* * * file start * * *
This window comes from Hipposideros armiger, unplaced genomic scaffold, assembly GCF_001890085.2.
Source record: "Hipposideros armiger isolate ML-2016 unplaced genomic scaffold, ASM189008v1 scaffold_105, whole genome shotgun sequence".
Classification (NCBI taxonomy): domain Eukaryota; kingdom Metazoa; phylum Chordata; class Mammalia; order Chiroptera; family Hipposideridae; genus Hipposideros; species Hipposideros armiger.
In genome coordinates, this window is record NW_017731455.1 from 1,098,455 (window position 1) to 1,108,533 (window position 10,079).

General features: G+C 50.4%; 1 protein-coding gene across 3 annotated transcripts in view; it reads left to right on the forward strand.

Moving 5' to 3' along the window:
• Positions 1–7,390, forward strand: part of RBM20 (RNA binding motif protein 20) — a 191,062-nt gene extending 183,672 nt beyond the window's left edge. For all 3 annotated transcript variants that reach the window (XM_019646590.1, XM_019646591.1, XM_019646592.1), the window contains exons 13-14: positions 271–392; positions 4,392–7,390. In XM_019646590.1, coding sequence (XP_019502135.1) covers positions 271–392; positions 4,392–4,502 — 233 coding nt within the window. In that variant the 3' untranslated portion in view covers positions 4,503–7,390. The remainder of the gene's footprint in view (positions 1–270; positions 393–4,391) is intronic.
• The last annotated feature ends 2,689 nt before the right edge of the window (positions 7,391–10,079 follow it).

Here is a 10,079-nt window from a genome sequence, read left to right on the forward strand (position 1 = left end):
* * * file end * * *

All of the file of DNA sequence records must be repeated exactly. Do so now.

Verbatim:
This window comes from Hipposideros armiger, unplaced genomic scaffold, assembly GCF_001890085.2.
Source record: "Hipposideros armiger isolate ML-2016 unplaced genomic scaffold, ASM189008v1 scaffold_105, whole genome shotgun sequence".
Classification (NCBI taxonomy): domain Eukaryota; kingdom Metazoa; phylum Chordata; class Mammalia; order Chiroptera; family Hipposideridae; genus Hipposideros; species Hipposideros armiger.
In genome coordinates, this window is record NW_017731455.1 from 1,098,455 (window position 1) to 1,108,533 (window position 10,079).

General features: G+C 50.4%; 1 protein-coding gene across 3 annotated transcripts in view; it reads left to right on the forward strand.

Moving 5' to 3' along the window:
• Positions 1–7,390, forward strand: part of RBM20 (RNA binding motif protein 20) — a 191,062-nt gene extending 183,672 nt beyond the window's left edge. For all 3 annotated transcript variants that reach the window (XM_019646590.1, XM_019646591.1, XM_019646592.1), the window contains exons 13-14: positions 271–392; positions 4,392–7,390. In XM_019646590.1, coding sequence (XP_019502135.1) covers positions 271–392; positions 4,392–4,502 — 233 coding nt within the window. In that variant the 3' untranslated portion in view covers positions 4,503–7,390. The remainder of the gene's footprint in view (positions 1–270; positions 393–4,391) is intronic.
• The last annotated feature ends 2,689 nt before the right edge of the window (positions 7,391–10,079 follow it).

Here is a 10,079-nt window from a genome sequence, read left to right on the forward strand (position 1 = left end):